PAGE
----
The temporal and spatial variability of the marine atmospheric boundary layer and its effect on electromagnetic propagation in and around the Greenland Sea marginal ice zone
Groters, Douglas J.
Davidson, Kenneth L.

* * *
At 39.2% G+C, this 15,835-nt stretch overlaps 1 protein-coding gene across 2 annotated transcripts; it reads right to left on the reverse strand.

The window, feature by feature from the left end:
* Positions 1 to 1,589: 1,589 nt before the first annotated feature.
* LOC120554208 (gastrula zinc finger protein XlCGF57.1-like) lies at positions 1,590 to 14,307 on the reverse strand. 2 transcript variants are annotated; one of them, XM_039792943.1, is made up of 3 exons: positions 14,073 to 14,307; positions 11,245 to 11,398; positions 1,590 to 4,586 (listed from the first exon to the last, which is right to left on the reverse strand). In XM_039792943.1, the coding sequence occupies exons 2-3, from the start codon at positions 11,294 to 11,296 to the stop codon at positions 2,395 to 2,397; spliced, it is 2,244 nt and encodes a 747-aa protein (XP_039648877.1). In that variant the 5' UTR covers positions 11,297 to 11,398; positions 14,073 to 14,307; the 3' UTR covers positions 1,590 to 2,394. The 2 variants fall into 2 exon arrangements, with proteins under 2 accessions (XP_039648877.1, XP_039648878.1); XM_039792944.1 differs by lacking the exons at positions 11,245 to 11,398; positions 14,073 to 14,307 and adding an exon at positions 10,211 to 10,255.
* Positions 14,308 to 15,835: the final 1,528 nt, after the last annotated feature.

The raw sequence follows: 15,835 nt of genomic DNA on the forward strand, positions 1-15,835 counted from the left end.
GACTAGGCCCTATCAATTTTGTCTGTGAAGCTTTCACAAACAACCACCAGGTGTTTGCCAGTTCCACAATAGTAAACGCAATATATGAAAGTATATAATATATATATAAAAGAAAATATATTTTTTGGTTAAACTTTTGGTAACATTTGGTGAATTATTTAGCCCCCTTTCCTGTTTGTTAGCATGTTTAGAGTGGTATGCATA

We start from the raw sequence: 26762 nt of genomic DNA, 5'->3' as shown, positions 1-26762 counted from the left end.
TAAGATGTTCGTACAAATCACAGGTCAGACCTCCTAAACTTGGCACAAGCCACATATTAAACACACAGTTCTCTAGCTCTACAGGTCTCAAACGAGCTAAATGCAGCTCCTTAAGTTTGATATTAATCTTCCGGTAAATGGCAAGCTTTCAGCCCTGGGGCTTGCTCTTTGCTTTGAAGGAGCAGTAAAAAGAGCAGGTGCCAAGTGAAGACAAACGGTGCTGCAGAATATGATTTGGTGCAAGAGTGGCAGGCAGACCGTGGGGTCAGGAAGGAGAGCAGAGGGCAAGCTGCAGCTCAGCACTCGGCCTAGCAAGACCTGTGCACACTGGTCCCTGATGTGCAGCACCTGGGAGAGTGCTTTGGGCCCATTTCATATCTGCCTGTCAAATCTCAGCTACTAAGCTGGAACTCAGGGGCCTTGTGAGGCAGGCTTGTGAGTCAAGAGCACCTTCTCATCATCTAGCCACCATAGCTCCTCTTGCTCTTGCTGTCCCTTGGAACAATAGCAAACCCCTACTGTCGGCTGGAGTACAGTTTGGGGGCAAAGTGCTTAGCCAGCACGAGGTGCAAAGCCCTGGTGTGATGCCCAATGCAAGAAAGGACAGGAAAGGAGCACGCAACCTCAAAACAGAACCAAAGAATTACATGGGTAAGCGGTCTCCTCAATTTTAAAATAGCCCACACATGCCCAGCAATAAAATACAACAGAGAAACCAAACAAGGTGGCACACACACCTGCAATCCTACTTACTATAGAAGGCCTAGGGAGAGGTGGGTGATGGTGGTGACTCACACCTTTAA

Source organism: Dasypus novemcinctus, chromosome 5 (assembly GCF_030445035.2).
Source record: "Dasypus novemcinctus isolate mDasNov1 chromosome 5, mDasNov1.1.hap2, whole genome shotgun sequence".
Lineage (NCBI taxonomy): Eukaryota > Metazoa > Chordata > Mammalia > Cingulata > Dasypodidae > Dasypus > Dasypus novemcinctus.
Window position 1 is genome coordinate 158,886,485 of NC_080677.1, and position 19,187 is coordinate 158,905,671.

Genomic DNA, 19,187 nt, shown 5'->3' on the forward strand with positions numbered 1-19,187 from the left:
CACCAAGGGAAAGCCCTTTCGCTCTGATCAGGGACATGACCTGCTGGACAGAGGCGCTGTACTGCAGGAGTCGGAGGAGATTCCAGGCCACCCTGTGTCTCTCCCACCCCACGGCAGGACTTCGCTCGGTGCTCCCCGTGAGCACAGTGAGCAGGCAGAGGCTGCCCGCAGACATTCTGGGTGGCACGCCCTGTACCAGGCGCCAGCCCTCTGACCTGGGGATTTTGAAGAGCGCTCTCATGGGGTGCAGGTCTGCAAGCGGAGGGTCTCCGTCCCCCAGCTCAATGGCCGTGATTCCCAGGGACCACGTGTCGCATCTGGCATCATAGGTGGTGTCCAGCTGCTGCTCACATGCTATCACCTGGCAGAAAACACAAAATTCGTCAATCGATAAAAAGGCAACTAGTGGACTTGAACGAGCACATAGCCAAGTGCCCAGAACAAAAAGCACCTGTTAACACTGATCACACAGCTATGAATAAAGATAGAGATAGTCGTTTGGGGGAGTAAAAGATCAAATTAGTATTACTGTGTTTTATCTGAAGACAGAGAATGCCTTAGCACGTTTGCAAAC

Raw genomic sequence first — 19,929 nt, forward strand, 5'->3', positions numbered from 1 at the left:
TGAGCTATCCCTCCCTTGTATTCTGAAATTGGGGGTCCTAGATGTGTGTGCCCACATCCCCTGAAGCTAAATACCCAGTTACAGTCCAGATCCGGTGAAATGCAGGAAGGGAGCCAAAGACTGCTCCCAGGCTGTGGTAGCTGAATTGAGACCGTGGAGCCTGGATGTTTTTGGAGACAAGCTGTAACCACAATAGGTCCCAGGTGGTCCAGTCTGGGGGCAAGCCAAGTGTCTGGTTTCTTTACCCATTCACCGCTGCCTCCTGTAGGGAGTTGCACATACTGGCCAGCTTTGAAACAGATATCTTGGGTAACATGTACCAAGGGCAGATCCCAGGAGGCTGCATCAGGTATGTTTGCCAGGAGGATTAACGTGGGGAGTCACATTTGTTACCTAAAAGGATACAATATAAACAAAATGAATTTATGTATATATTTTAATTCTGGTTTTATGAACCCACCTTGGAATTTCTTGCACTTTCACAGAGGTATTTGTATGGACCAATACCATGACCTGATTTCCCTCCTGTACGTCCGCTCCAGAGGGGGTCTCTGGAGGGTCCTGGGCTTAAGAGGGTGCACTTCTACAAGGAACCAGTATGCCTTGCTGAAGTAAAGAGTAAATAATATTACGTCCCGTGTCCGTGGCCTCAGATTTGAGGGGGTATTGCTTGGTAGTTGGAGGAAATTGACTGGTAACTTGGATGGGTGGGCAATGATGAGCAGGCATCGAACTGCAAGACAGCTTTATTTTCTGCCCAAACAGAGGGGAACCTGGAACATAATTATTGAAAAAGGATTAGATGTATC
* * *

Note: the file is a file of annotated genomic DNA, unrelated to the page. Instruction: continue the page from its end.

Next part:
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Variability of the MABL and its effect on the electromagnetic (EM) refractive structure around the Greenland Sea marginal ice zone were examined. Rawinsonde profiles and surface observations collected from 3 ships during MIZEX-87(20 March-11 April) served as the data set. A program, developed to calculate the refractivity at each vertical level of the rawinsonde profiles, also identified the levels at which trapping, superrefraction and subrefraction occurred. Temporal studies showed that a higher incidence of anomalous refractive layers occurred during periods when the region was under the influence of high pressure. More than 50% of the time, trapping and super-refractive layers were attributed to development of a capping inversion just above the MABL during these periods. Spatial studies showed that the refractive structure varied relative to distance from the ice edge as did the depth of the MABL. An upward slope in refractive layer heights was observed from the ice toward the open water. Significant spatial inhomogeneity was observed over horizontal ranges of less than 100 km. This was attributed to both the large-scale synoptic forcing affecting the region and to variations in the surface fluxes of heat and moisture over the ice and over the water. A range-dependent ray trace model developed at the Naval Ocean Systems Center was used to show how the ray paths of EM waves vary with a changing refractive structures. Keywords: Air water interactions, Greenland Sea, Atmospheric refraction, Electromagnetic wave propagation, Heat flux, Sea ice. Theses. (EDC)
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